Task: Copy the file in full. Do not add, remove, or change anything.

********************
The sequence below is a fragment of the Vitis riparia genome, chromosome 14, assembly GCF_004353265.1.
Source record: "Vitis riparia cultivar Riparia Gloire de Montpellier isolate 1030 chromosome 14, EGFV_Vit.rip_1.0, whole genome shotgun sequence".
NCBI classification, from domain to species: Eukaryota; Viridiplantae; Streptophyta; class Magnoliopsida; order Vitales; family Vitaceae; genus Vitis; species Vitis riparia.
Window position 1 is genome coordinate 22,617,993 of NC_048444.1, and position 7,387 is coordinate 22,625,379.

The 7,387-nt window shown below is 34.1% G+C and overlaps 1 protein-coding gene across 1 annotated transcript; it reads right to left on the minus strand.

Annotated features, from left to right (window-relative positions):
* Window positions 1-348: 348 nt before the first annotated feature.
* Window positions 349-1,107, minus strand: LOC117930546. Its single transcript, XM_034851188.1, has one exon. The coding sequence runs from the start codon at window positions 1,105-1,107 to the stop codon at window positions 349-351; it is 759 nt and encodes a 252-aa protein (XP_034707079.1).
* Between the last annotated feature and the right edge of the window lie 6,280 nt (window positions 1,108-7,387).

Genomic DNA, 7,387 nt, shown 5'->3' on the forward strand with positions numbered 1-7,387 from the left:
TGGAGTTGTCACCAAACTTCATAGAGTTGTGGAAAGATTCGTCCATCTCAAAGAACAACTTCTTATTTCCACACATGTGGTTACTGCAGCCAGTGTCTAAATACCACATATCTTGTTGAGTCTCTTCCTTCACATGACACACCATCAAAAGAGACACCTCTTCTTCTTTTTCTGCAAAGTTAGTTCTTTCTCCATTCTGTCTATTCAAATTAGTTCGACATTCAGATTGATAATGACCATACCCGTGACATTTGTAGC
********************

The sequence below is a fragment of the Vitis riparia genome, chromosome 14, assembly GCF_004353265.1.
Source record: "Vitis riparia cultivar Riparia Gloire de Montpellier isolate 1030 chromosome 14, EGFV_Vit.rip_1.0, whole genome shotgun sequence".
NCBI classification, from domain to species: Eukaryota; Viridiplantae; Streptophyta; class Magnoliopsida; order Vitales; family Vitaceae; genus Vitis; species Vitis riparia.
Window position 1 is genome coordinate 22,617,993 of NC_048444.1, and position 7,387 is coordinate 22,625,379.

The 7,387-nt window shown below is 34.1% G+C and overlaps 1 protein-coding gene across 1 annotated transcript; it reads right to left on the minus strand.

Annotated features, from left to right (window-relative positions):
* Window positions 1-348: 348 nt before the first annotated feature.
* Window positions 349-1,107, minus strand: LOC117930546. Its single transcript, XM_034851188.1, has one exon. The coding sequence runs from the start codon at window positions 1,105-1,107 to the stop codon at window positions 349-351; it is 759 nt and encodes a 252-aa protein (XP_034707079.1).
* Between the last annotated feature and the right edge of the window lie 6,280 nt (window positions 1,108-7,387).

Genomic DNA, 7,387 nt, shown 5'->3' on the forward strand with positions numbered 1-7,387 from the left:
TGGAGTTGTCACCAAACTTCATAGAGTTGTGGAAAGATTCGTCCATCTCAAAGAACAACTTCTTATTTCCACACATGTGGTTACTGCAGCCAGTGTCTAAATACCACATATCTTGTTGAGTCTCTTCCTTCACATGACACACCATCAAAAGAGACACCTCTTCTTCTTTTTCTGCAAAGTTAGTTCTTTCTCCATTCTGTCTATTCAAATTAGTTCGACATTCAGATTGATAATGACCATACCCGTGACATTTGTAGC